The Mechanic

18 Mar

Title: The Mechanic
Simon West
Lewis John Carlino and Richard Wenk, based on the story by Lewis John Carlino
Jason Statham, Ben Foster, Donald Sutherland, Tony Goldwyn, Jeff Chase, Mini Anden
MPAA Rating:
R, strong brutal violence throughout, language, some sexual content and nudity
93 min
Major Awards:

IMDb Rating:
Rotten Tomatoes:

CBS films released their first feature a bit over a year ago, the January 2010 release Extraordinary Measures, with Harrison Ford and Brendan Fraser, a film I actually gave a failing grade to. Then in April they released the Jennifer Lopez vehicle The Back-Up Plan, to which I gave an only marginally better C- grade to. In November they got their third release overall out in theaters, one named Faster, which I liked better and gave a C+ to. So, the thing I’m trying to say is that this is a studio that has started out shaky, they haven’t made a film I can truly recommend so far, but at least they  have been getting better and better.

And now we have The Mechanic, their fourth release overall and the first of two they have planned for this year (the other one being Beastly which I’ve yet to review), and they aren’t breaking the streak with this one, this is the best film they have released so far, it’s not an amazing film, but it’s an improvement. This is a remake of a 1972 film that starred Charles Bronson, and though this one doesn’t do all that much to make the story feel great, there are huge amounts of action and violence which is obviously what star Jason Statham specializes in, and then he has Ben Foster as his co-star here, a young actor who I feel should be better known as he always gives really solid performances no matter the film he’s in, like he does here.

The film is quite insane really, it’s insanely over the top and insanely filled with all the action movie clichés you can think of. But it worked for me because the interplay between Mr. Statham and Mr. Foster was really neat to see play out, that’s what really made the movie fun, not the huge stunts, but just their interactions.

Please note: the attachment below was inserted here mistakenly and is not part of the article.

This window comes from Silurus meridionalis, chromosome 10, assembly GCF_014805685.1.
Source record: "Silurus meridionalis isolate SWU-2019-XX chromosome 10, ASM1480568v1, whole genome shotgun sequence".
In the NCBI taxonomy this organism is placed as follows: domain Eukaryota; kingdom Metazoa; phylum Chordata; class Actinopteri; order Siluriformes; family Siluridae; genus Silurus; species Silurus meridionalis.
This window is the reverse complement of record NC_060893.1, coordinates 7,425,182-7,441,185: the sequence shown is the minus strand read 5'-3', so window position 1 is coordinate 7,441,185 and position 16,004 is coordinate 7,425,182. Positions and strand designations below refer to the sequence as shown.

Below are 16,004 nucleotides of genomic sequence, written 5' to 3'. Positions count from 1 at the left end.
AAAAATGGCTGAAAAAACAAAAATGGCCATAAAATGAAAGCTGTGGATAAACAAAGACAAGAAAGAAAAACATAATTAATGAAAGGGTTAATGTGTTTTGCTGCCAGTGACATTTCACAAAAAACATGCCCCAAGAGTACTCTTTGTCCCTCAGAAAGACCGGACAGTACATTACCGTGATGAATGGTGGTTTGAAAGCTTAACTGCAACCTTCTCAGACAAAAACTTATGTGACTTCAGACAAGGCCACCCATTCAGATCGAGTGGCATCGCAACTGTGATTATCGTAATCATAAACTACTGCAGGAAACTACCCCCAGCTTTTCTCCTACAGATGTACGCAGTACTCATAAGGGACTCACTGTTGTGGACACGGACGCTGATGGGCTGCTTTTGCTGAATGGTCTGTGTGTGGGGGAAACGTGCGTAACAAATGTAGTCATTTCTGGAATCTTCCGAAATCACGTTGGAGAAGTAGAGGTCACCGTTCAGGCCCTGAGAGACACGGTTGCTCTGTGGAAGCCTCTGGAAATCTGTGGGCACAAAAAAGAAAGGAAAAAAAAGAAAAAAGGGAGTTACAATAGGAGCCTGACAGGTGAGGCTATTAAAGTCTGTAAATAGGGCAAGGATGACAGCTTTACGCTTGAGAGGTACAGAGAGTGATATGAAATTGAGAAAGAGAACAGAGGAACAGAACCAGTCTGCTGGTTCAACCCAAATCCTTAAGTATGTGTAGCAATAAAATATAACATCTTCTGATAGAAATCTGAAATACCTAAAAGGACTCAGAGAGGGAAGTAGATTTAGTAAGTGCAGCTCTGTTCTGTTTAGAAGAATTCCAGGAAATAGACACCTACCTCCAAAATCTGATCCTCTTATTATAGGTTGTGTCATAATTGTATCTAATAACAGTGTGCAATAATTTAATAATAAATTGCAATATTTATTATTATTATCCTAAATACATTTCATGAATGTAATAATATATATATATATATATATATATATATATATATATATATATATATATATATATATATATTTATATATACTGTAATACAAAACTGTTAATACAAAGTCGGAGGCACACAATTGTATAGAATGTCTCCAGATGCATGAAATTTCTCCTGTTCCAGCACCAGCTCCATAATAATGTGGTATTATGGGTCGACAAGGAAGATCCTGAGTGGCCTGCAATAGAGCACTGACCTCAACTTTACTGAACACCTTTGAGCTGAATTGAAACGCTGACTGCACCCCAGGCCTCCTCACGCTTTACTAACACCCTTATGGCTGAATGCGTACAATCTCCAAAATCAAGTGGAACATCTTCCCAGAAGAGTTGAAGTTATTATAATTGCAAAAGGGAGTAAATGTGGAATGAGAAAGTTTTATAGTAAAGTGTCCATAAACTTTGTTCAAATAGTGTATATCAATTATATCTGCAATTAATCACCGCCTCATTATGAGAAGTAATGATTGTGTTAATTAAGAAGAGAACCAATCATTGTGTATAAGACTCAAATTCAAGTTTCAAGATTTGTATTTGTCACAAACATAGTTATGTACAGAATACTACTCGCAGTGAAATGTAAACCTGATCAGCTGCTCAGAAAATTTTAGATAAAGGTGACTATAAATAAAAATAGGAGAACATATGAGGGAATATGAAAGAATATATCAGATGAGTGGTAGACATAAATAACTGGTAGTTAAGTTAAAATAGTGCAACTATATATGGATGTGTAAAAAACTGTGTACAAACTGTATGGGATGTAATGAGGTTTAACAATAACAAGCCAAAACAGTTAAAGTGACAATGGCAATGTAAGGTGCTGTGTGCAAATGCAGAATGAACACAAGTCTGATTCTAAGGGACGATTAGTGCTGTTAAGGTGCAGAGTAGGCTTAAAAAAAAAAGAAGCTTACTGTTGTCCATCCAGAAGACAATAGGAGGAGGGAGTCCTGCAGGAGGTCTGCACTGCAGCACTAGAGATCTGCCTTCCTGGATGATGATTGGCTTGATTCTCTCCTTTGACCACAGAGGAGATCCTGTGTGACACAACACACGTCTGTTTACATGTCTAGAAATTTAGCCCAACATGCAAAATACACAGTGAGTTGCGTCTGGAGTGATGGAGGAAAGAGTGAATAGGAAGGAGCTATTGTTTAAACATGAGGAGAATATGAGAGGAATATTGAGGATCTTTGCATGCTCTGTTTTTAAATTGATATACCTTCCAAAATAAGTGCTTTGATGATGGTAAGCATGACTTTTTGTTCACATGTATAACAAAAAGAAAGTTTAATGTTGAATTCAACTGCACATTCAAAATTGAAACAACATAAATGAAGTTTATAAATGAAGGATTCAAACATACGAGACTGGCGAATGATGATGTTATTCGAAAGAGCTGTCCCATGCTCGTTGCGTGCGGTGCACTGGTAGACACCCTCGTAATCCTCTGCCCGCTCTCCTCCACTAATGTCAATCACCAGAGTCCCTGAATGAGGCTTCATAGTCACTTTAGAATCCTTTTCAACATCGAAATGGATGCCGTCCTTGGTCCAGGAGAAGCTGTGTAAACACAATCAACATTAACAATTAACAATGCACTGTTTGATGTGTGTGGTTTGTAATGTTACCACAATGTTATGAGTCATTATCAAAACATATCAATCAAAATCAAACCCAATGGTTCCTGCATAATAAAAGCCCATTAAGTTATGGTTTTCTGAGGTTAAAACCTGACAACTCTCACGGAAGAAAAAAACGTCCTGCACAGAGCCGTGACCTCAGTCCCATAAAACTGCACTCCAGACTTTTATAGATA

Jason Statham, with his roles in Guy Ritchie’s two awesome films Snatch. and Lock, Stock and Two Smoking Barrels, as well as roles The Italian Job and the leading part in both the Crank and Transporter franchises has made a name of himself as one of the biggest real action stars of the past decade, and the way he goes about his business in his films has made him appealing both to men who find his ass-kicking pretty damn awesome, and to women, who find him attractive. That’s his thing, that’s what he has going for him, he knows he’s not an amazing actor, that’s why he doesn’t go around doing more serious projects, but he knows he can be great in action films.

As for Ben Foster, well, this guy really is a good actor, and his presence, when combined with the sheer ass-kickery provided by Mr. Statham, is what ultimately lifts this film up to really respectable heights considering the sort of film this was. If you have seen 3:10 to Yuma and especially The Messenger then you know the sort of goods this guy can deliver, and even though the material here isn’t as amazing, he still does his thing.

The relationship The Mechanic focuses on is the one that can develop between a hitman, Arthur, and his mentor. The hitman, obviously, is Mr. Statham’s character, and his mentor was Harry, played by the awesome Donald Sutherland, the closest thing to a father and real friend Arthur has ever known. However, Harry has been murdered, and Arthur is in need for some bloody revenge and he also has to deal with Steve, Mr. Foster’s character, Harry’s son who’s a bit of a screwup and who thinks the life of a hitman is super awesome and easy to accomplish and wants to learn the tricks of the trade.

Mr. Foster rocks the role of Steve, and it’s cool to see Arthur sort of taking him under his wing out of respect to the man who showed him the ways of their unique craft and trying to teach everything to Steve in return. The qualities in Mr. Foster’s performance are pretty cool to see unravel, he feels volatile, like he’s ready to blow or really mess things up any second now.

That’s really it for the story part of it, a hitman who has his mentor murdered and wants answers and revenge while trying to protect and correct the son of said mentor. Other than that, it’s all about the quest for said answers and revenge, and the process of their job, explosive and bloody as it’s portrayed. But the relationship between Arthur and Steve is enough to keep you engaged here, and it’s really well played by the two actors who portray them, it’s cool to see Arthur open himself up to having a close relationship with Steve and it’s cool to see how Mr. Foster embeds in Steve much more depth that the character really called for, and make it a much better film because of it.

Grade: B-


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